What would be lost? We would lose a God who is able to sympathize, relate, and identify with His creation. The same Apostle in the Gospel of John says that the Word (Jesus) became flesh and dwelt among us. Jesus was fully God and fully man. The Dutch theologian Herman Bavinck in his book Our Reasonable Faith says it best:

…Christ became very man and perfect man, like us in all things, sin excepted. He was infant, child, youth, and man, and He grew in wisdom and in favor with God and man (Luke 2:40 and 52). All this is not appearance and illusion merely… There was in Christ a gradual development, a progressive growth in body, in the powers of the soul, in favor with God and man… Even though he was in possession of the not-able-to-sin state of being, there was in Him, because of His weak human nature, the possibility of being tempted and of suffering and dying… He fought and He suffered, and in all this He clung fixedly to the word and the promise of God.

Try for a moment to ponder the implications of this reality. God, the Lord of the universe, leaves the throne of heaven and takes the form of a lowly servant uniting deity with flesh. Never before had He known what it meant to be hungry, tired, tempted, poor, and in agony to point where He sweats blood. He went through rejection, abuse, abandonment, betrayal, insults, cruelty, and denunciation. He knows what it means to be a human in this cold world. Therefore, one can only wonder why this King would become a lowly Servant.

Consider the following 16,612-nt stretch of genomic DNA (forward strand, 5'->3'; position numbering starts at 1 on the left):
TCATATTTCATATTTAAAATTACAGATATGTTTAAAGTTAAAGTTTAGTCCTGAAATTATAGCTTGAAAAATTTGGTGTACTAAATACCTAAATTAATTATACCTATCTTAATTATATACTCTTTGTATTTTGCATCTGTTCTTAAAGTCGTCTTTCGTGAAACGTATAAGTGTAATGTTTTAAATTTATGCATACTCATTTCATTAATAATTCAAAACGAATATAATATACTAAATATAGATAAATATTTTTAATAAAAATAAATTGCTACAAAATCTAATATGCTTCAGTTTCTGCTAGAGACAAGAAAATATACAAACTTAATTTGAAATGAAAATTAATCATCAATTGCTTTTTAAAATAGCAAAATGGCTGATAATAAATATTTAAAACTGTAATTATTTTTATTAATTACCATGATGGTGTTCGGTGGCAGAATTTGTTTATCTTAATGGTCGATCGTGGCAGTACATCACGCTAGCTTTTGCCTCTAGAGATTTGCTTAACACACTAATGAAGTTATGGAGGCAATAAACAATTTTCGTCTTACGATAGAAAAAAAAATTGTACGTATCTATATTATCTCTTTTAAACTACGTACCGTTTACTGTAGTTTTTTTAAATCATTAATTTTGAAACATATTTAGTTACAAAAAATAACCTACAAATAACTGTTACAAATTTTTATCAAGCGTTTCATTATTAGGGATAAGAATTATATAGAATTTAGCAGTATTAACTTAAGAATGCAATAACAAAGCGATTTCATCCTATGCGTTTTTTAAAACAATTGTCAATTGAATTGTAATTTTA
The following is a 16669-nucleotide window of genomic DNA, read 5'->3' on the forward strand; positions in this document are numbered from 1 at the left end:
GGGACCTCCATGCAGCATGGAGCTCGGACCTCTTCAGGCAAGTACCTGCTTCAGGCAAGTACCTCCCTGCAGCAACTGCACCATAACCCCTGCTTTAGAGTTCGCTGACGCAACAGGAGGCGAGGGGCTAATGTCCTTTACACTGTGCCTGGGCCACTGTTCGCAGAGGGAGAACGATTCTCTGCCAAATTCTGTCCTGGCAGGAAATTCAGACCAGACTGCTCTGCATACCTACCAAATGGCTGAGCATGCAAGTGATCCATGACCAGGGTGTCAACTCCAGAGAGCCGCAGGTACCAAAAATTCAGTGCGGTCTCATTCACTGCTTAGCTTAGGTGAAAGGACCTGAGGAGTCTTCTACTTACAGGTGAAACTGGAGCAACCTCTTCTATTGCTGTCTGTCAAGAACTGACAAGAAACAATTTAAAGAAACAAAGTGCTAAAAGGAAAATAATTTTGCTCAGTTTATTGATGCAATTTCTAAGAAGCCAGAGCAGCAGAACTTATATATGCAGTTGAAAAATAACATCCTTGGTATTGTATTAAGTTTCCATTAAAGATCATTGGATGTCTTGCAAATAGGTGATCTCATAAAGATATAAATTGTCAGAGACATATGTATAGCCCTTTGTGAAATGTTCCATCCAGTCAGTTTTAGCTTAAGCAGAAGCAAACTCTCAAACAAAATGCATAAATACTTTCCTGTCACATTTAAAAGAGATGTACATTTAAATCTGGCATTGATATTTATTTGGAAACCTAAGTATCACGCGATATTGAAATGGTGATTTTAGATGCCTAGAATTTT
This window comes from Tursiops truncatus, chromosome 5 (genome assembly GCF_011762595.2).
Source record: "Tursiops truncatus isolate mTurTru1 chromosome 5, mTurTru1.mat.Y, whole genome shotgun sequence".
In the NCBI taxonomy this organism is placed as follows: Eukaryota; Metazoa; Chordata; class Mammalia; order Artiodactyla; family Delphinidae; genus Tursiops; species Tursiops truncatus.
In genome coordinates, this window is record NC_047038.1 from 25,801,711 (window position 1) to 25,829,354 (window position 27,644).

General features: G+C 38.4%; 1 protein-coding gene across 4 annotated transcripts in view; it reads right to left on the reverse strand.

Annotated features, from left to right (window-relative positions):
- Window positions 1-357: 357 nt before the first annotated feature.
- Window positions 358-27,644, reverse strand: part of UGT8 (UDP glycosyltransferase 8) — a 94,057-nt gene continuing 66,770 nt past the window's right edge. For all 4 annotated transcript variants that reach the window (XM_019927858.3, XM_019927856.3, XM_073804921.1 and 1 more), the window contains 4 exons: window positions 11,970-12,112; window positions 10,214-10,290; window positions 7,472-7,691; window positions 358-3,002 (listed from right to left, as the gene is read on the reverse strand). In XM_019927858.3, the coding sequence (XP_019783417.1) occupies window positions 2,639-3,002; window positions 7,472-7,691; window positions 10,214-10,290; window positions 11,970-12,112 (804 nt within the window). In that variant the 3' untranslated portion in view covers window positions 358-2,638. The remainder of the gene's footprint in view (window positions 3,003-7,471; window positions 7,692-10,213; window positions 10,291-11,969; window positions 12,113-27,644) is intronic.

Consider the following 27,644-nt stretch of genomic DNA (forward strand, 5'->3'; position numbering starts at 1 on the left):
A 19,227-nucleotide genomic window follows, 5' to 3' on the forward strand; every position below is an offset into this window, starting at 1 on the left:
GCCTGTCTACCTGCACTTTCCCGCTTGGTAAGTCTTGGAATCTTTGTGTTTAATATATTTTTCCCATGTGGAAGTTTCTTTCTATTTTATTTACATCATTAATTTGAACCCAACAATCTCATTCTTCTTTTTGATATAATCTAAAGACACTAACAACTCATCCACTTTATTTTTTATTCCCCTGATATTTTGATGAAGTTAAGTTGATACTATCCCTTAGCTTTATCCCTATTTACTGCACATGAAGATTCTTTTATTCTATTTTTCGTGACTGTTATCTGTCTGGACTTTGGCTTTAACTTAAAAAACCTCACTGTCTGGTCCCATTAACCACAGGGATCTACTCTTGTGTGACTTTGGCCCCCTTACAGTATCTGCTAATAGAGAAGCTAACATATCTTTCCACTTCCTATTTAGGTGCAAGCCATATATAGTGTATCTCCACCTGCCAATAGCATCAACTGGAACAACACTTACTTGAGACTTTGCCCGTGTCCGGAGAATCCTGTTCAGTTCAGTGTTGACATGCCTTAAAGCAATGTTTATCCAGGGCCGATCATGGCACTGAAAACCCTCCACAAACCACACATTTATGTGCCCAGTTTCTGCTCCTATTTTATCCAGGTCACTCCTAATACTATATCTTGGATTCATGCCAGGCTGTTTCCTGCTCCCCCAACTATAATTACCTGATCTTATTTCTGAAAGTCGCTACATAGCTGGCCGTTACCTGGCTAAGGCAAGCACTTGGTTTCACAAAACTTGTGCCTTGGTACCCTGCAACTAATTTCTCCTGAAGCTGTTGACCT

His Provision

Earlier I mentioned that God goes further. If one reads enough Scripture and ponders the incarnation long enough, we quickly realize that Jesus, the God-man, entering into creation does not necessarily equal Gospel, or good news. Why? Truthfully, this could have been very bad news.

Imagine for a moment a rich man entering into the poor man’s situation. Whether this is good or bad all depends on the mission of the rich man, right? Why is he coming? Is he coming in judgment, condemnation, and to be served? Or is he coming in grace, mercy, and service?

Jesus’ mission was to save and serve. He did not come in judgment and condemnation (John 12:47, Mark 10:45). Instead, He who knew no sin became sin, so that we might become the righteousness of God (2 Corinthians 5:21). He enters into our messy situation, does what we are unable to do, takes the penalty for the chaos we created, and gives us the reward for the perfect life He lived. This is the Gospel. This is inconceivable love.

Like the commenter, we all desire to understood and engaged. We want a God who can relate. We have a high priest, in Jesus, who is able to sympathize with our weaknesses and who in every way was tempted. Therefore, the Christian can approach Him boldly receiving mercy and help when we need it. We have confidence that he will deal gently with us because He can relate (Hebrews 4:15, 16; Hebrews 5:2).

In part 2 of this article, we will discuss how this profound truth, if applied, will be of huge service to race relations in America.

What are the implications of this doctrine in the life of the Christian, missions and mercy ministry?

What do you think are the implications of the incarnation when it comes to race relations in America?

Comment below! I would love to hear your thoughts!